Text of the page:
A view from SA’s ac­count­ing body

This is in re­sponse to the opin­ion piece ( Why you should think twice be­fore go­ing for that ac­count­ing de­gree) by econ­o­mist Jo­han Fourie which was pub­lished on 20 Jan­uary on Fin­week.com

Finweek English Edition - - RIGHT OF REPLY -

The model used for ed­u­cat­ing char­tered ac­coun­tants [CAs(SA)] in South Africa was de­vel­oped over many years and the process was one in which the uni­ver­si­ties par­tic­i­pated fully on a vol­un­tary ba­sis. The aca­demic pro­gramme to­gether with the train­ing pro­gramme has re­mained dy­namic and re­spon­sive to the needs of the econ­omy, see­ing many mi­nor and ma­jor changes over the years. CAs(SA) have en­joyed an en­vi­able rep­u­ta­tion through­out the world for many decades. SA has a very strong ac­count­ing and au­dit­ing pro­fes­sion (The World Eco­nomic Fo­rum has rated SA num­ber one for au­dit­ing and fi­nan­cial re­port­ing in its world com­pet­i­tive­ness re­port for the last four years) and there is a strong de­mand for CAs(SA). We live in a dy­namic eco­nomic en­vi­ron­ment, which re­quires that ed­u­ca­tion and train­ing re­main re­spon­sive to the needs of the econ­omy – the South African In­sti­tute of Char­tered Ac­coun­tants (SAICA) to­gether with the uni­ver­si­ties en­sures that the ed­u­ca­tion, train­ing and assess­ment pro­cesses re­main rel­e­vant to the needs of SA.

It is our view that many of the ‘al­le­ga­tions’ are un­founded, in­ac­cu­rate and one sided. While we wel­come con­struc­tive crit­i­cism, it is im­por­tant that prospec­tive stu­dents are not mis­in­formed.

Al­low me to elu­ci­date: “Ac­count­ing de­grees should not be a de­fault op­tion for most of SA’s bright­est kids.” South African learn­ers are the ‘new gen­er­a­tion’ of young­sters who are smart and they are mostly aware of the ca­reer paths that are open to them. It would be grossly er­ro­neous to un­der­es­ti­mate their in­tel­li­gence, es­pe­cially as far as ca­reer choice goes. SAICA uses a tar­geted mar­ket­ing strategy to at­tract tal­ented learn­ers to the pro­fes­sion, given the chronic short­age of char­tered ac­coun­tants. SAICA is com­pet­ing to se­cure a share of the limited pool of can­di­dates who achieve over 60% in core maths (only about 15.6% of the 2013 matrics who wrote the maths pa­per met this re­quire­ment).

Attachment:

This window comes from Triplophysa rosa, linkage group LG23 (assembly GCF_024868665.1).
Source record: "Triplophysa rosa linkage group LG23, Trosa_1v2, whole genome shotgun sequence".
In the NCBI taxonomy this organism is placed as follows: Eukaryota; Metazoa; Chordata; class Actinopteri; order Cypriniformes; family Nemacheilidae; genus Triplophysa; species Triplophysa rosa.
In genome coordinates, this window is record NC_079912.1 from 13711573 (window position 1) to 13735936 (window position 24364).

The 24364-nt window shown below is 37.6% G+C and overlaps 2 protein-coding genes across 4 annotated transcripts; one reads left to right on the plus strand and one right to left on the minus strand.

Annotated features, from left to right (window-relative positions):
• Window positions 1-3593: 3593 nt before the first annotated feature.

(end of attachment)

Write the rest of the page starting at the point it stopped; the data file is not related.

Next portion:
“Ac­count­ing de­part­ments in SA are per­fectly po­si­tioned to de­liver stu­dents ca­pa­ble of think­ing out­side the box.” I couldn’t agree more! But there are many chal­lenges be­ing faced in the ter­tiary en­vi­ron­ment today, de­spite aca­demics be­ing pas­sion­ate about their call­ing to the academe, their best in­ten­tions, well-de­signed pro­grammes and cour­ses. Aca­demics are torn be­tween fulfilling univer­sity re­quire­ments for re­search and hav­ing lit­tle time to do so be­cause of these other chal­lenges. SAICA agrees that ap­pro­pri­ate re­search and schol­ar­ship are crit­i­cal to a high-per­form­ing ac­count­ing depart­ment and SAICA con­tin­ues to en­cour­age uni­ver­si­ties to find ways to meet both ob­jec­tives.

“The cur­rent ac­count­ing syl­labus does not al­low stu­dents to de­velop the skills nec­es­sary for top-level man­agers.” Qual­i­fy­ing as a CA(SA) re­quires more than just com­plet­ing four years at univer­sity (three­year un­der­grad­u­ate de­gree and the post­grad­u­ate year that fol­lows). The sub­se­quent three-year train­ing pro­gramme that fol­lows the four years of aca­demic study is a pe­riod in which prospec­tive CAs(SA) fur­ther de­velop and garner ex­pe­ri­ence that en­hances the build­ing blocks that have been de­vel­oped through the univer­sity de­gree. Fur­ther than that, as pro­fes­sion­als, CAs(SA) are re­quired to con­tinue to de­velop and en­hance their com­pe­tence through ap­pro­pri­ate con­tin­u­ing pro­fes­sional de­vel­op­ment rel­e­vant to the role they un­der­take, post qual­i­fi­ca­tion. The abil­ity to be a life-long learner is one that is en­trenched through the ini­tial sev­enyear qual­i­fi­ca­tion process.

Qual­i­fi­ca­tion as a CA(SA) is not solely re­lated to com­pe­tence. It is also the cul­mi­na­tion of ed­u­ca­tion, train­ing and assess­ment pro­cesses aimed at as­sess­ing the com­bi­na­tion of in­tel­lect, ap­ti­tude and the abil­ity to re­spond to de­mand­ing sit­u­a­tions. It is clear that the ac­count­ing pro­fes­sion is a dy­namic one and once these skills are en­trenched in the per­sona

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